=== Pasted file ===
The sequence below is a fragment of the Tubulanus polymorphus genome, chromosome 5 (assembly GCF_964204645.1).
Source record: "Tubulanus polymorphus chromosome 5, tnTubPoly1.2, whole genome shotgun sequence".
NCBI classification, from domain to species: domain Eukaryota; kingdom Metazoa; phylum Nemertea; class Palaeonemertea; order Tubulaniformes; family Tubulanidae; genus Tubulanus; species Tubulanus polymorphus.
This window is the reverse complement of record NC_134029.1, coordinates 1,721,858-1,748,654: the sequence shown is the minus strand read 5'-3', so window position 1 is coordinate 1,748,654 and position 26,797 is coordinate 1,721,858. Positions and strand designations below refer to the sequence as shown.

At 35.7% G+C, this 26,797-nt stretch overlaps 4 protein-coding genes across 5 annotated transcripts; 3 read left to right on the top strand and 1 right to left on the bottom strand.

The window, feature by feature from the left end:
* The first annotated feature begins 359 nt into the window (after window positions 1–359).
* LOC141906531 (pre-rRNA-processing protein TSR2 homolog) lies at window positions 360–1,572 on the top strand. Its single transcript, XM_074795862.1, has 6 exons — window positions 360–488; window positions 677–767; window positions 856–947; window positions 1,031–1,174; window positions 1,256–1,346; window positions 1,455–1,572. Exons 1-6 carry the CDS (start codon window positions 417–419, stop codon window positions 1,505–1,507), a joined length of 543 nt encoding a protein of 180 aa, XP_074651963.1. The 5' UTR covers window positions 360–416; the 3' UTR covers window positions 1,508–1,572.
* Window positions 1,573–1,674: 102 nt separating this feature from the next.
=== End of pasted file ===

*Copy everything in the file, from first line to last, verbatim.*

The sequence below is a fragment of the Tubulanus polymorphus genome, chromosome 5 (assembly GCF_964204645.1).
Source record: "Tubulanus polymorphus chromosome 5, tnTubPoly1.2, whole genome shotgun sequence".
NCBI classification, from domain to species: domain Eukaryota; kingdom Metazoa; phylum Nemertea; class Palaeonemertea; order Tubulaniformes; family Tubulanidae; genus Tubulanus; species Tubulanus polymorphus.
This window is the reverse complement of record NC_134029.1, coordinates 1,721,858-1,748,654: the sequence shown is the minus strand read 5'-3', so window position 1 is coordinate 1,748,654 and position 26,797 is coordinate 1,721,858. Positions and strand designations below refer to the sequence as shown.

At 35.7% G+C, this 26,797-nt stretch overlaps 4 protein-coding genes across 5 annotated transcripts; 3 read left to right on the top strand and 1 right to left on the bottom strand.

The window, feature by feature from the left end:
* The first annotated feature begins 359 nt into the window (after window positions 1–359).
* LOC141906531 (pre-rRNA-processing protein TSR2 homolog) lies at window positions 360–1,572 on the top strand. Its single transcript, XM_074795862.1, has 6 exons — window positions 360–488; window positions 677–767; window positions 856–947; window positions 1,031–1,174; window positions 1,256–1,346; window positions 1,455–1,572. Exons 1-6 carry the CDS (start codon window positions 417–419, stop codon window positions 1,505–1,507), a joined length of 543 nt encoding a protein of 180 aa, XP_074651963.1. The 5' UTR covers window positions 360–416; the 3' UTR covers window positions 1,508–1,572.
* Window positions 1,573–1,674: 102 nt separating this feature from the next.